Book review by
Mary Eisenhart, Common Sense Media
Furthermore Book Poster Image
Kids race to save imprisoned dad in magical adventure.

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Kids say

age 14+
Based on 1 review

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A lot or a little?

The parents' guide to what's in this book.

Educational Value

Story places a high value on learning, research, exploration, using maps and your brain.

Positive Messages

Strong messages of finding yourself, discovering your unique talents and putting them to work, family, love, friendship, loyalty, empathy, belonging, and being prepared to do better. A recurring question of when to think the best of people and when to think the worst, especially after you've experienced both.

Positive Role Models & Representations

Alice and Oliver are both believably flawed and do a lot of maturing during the story. Alice's father is a bit idealized; her mother is cruel and negligent after the loss of her husband. Other seemingly kind characters turn out to be deadly, and sometimes lifesaving kindness comes from unexpected sources.


Characters pursued by residents of Furthermore, who want to eat them. A character is missing an arm for much of the story. Characters often hit one another; one character in particular hits another more than once, with fists, feet, and, once, a shovel.


Characters hold hands a lot, but it's more companionable than romantic. Strong hints of a future romance.


Made-up swears words, such as "no good ferenbleeding skyhole," "she didn't give a cat's bottom what anyone thought of her," and "it's taken you this long to gather the gooseberries to tell me?"

Drinking, Drugs & Smoking

An adult character is dependent on a type of magic berry, which her daughter collects for her.

What parents need to know

Parents need to know that Furthermore, the middle-grade debut by Tahereh Mafi, author of the best-selling dystopian YA Shatter Me series, is the story of a 12-year-old social-outcast girl and a 13-year-old boy who embark on a quest to find her long-lost father. Themes include losing a parent, being different, manipulating people, and how it feels to work really hard at something and still fail. The young characters learn a lot about themselves, life, and their loved ones. Violence (hand-to-hand fighting, kidnapping, imprisonment, dismemberment, and the constant threat of being eaten) is essential to the story, but there's little gore. Expect some friendly hand-holding.

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Teen, 14 years old Written byjanethsaucedaolivare October 30, 2019

What's the story?

About to turn 12 in FURTHERMORE, Alice Queensmeadow has a lot to deal with -- starting with the fact that she's the only colorless child ever born in the riotously colorful land of Ferenwood. Also, the disappearance of her beloved father three years earlier sent her mother into a depression, and Alice acted out in school so much she got expelled. Now her onetime schoolmate Oliver says he knows where her father is: He's being held prisoner in the scary land of FURTHERMORE. Oliver claims to be on a mission to rescue him and to need help from Alice. There's no time to be lost as the kids pursue their search -- and try to avoid being killed and eaten by the locals.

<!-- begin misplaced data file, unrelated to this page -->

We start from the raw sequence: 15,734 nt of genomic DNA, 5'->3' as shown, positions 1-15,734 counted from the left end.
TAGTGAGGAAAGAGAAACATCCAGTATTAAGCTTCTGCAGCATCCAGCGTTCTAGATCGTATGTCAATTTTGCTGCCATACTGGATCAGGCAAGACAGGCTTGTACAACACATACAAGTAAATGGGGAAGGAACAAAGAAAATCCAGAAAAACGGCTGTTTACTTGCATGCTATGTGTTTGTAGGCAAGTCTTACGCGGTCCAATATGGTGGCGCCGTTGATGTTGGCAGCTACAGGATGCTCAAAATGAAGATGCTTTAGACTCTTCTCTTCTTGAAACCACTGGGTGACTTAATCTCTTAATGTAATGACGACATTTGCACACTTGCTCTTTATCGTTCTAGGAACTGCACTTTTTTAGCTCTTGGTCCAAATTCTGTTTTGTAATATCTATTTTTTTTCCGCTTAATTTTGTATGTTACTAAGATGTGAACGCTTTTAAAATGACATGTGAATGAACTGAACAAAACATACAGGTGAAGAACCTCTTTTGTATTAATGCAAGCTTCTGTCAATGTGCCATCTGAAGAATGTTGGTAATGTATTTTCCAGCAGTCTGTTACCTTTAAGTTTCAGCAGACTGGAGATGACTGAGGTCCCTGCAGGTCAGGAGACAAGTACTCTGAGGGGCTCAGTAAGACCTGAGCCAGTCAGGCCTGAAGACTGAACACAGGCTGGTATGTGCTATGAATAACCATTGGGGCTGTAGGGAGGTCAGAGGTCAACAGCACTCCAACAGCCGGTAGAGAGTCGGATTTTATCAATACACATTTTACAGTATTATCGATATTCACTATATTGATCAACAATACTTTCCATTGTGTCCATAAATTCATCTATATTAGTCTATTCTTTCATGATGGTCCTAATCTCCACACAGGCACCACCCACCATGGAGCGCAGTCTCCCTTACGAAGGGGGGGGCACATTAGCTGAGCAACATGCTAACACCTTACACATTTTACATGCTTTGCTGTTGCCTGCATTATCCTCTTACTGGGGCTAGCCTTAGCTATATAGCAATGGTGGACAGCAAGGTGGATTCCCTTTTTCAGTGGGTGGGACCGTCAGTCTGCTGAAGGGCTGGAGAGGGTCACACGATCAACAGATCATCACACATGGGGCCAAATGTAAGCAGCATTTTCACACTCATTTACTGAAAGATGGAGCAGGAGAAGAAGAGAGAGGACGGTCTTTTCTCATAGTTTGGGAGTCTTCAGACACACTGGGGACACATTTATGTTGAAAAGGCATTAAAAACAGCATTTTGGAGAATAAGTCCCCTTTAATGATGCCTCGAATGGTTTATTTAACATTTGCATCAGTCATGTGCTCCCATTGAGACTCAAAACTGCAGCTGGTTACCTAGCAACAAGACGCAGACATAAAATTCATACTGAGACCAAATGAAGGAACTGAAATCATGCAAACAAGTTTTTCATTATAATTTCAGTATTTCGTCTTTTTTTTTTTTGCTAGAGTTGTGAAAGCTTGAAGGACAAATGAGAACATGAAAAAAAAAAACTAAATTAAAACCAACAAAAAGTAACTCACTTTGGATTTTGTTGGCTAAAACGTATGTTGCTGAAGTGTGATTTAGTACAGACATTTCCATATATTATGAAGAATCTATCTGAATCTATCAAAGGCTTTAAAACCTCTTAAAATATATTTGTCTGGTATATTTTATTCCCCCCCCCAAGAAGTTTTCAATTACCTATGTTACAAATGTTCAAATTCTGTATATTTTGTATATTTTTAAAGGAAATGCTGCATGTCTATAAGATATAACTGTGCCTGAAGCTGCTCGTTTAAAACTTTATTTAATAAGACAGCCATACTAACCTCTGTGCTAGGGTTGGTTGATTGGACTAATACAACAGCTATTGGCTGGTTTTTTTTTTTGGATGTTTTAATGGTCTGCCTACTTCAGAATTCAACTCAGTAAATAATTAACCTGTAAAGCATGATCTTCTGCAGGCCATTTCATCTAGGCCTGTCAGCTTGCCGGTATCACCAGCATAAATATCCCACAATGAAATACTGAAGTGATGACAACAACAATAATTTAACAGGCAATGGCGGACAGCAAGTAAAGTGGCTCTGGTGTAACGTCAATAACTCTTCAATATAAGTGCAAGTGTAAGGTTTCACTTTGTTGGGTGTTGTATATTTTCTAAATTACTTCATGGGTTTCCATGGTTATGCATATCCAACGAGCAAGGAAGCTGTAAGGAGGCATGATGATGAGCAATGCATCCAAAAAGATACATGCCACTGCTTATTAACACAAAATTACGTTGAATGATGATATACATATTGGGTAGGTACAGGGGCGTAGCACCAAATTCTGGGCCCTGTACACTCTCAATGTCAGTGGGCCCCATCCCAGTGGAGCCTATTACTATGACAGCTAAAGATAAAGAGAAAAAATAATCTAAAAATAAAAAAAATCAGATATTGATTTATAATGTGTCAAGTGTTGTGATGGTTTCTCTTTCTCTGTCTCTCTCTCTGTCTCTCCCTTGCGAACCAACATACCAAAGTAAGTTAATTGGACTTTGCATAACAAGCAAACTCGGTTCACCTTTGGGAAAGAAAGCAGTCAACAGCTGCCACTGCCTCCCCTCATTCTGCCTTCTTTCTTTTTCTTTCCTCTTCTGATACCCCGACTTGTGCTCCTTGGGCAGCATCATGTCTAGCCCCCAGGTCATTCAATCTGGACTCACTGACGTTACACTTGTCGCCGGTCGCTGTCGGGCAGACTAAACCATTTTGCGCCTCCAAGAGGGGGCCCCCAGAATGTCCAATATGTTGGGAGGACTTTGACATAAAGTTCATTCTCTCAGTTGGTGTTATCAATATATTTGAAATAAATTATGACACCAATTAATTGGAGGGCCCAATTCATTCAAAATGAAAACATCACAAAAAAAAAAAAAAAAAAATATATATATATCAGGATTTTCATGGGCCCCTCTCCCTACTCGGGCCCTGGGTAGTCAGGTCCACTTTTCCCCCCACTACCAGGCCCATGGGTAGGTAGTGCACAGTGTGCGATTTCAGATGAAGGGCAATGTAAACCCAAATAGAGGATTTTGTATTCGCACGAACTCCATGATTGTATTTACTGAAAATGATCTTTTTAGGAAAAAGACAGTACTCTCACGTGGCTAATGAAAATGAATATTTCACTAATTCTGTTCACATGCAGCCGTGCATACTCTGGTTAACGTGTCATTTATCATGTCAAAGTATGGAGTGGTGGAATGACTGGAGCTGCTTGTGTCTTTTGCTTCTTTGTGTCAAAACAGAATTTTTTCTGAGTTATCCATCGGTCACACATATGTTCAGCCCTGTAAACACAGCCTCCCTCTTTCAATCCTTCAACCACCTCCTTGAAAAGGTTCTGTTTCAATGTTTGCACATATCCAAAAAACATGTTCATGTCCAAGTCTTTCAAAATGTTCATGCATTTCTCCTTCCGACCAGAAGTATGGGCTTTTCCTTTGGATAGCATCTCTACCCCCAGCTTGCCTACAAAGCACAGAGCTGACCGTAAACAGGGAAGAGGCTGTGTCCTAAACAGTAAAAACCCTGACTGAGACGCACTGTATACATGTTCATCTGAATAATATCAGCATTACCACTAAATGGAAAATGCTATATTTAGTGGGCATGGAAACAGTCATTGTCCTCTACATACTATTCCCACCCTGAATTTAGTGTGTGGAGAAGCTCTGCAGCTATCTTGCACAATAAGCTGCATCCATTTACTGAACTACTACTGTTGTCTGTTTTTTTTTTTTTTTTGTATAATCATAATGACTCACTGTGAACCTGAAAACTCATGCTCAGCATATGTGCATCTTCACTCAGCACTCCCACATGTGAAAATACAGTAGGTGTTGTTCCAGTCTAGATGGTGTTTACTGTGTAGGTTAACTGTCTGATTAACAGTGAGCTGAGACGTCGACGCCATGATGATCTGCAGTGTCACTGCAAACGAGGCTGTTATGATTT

Is it any good?

Tahereh Mafi's debut middle-grade story packs tween-girl-relatable issues into the compelling tale of a 12-year-old misfit's quest for her long-lost father in a magical, potentially deadly world. In Furthermore, surprises are many and rarely good, and protagonist Alice's traveling companion is famous for his lies. It's a promising variation on the popular quest theme, fraught with perils from spells to butcher knives and thrills, wisecracks, and real-life issues like the loss of a parent and being different.

There's a lot of world-building, which will charm some readers and get in the way for others. Likewise, the narrator's voice is alternately gushy, ditzy, fussy, condescending, and snarky. Still, it doesn't take much imagination to suspect there's more to come in future installments.

Talk to your kids about ...

  • Families can talk about the theme of children going on a quest to find a lost parent, as Alice does in Furthermore. Do you know other stories about this? What do you think makes this such a popular and compelling premise?

  • When people are mean to you and exclude you, does it make you want to be part of things with them even more? Or do you decide they're not worth your time and energy and go do something else?

  • Would you like to have the power to make people do whatever you wanted? How would you avoid the problems Oliver discovered in the story?

Book details

Our editors recommend

For kids who love stories about magic and friendship

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